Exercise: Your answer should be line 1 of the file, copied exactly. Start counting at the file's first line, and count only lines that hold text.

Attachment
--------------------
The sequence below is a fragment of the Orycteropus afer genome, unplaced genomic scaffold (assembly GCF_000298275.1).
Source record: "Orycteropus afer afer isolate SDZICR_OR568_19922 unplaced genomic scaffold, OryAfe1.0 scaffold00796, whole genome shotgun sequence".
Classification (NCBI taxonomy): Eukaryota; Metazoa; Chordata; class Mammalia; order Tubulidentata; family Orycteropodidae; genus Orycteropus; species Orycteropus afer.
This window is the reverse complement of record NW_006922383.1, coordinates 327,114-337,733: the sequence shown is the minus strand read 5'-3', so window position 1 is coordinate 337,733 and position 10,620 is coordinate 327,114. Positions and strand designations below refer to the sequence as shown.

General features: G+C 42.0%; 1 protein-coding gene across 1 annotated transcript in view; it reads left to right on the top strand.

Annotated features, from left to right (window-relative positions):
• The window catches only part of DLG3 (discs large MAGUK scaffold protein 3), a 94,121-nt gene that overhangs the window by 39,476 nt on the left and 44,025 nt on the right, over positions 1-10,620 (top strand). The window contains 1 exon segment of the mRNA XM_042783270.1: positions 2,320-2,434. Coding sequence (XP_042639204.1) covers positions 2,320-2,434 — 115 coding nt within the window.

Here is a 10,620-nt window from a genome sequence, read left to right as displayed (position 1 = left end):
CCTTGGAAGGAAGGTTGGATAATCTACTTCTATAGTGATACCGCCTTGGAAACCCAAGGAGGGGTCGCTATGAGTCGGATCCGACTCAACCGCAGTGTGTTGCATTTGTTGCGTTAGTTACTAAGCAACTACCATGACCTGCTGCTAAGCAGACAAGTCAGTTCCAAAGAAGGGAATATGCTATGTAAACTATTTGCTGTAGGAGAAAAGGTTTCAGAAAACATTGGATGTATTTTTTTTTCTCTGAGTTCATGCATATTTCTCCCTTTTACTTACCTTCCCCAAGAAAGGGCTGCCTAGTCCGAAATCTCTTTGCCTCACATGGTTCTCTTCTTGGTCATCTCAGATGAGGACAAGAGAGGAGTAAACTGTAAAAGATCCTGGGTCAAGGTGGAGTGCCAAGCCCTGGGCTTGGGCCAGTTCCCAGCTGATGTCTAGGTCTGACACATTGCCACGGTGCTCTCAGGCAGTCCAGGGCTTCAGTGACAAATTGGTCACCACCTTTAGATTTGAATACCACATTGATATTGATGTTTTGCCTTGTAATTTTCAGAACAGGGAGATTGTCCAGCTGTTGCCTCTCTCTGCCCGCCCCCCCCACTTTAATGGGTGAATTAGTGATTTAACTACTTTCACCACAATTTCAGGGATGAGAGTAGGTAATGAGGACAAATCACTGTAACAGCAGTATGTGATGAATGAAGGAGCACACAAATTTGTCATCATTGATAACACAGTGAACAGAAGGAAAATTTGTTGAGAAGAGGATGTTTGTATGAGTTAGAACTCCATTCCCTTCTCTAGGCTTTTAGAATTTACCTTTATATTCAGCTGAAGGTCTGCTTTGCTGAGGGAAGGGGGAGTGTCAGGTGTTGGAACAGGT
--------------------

The sequence below is a fragment of the Orycteropus afer genome, unplaced genomic scaffold (assembly GCF_000298275.1).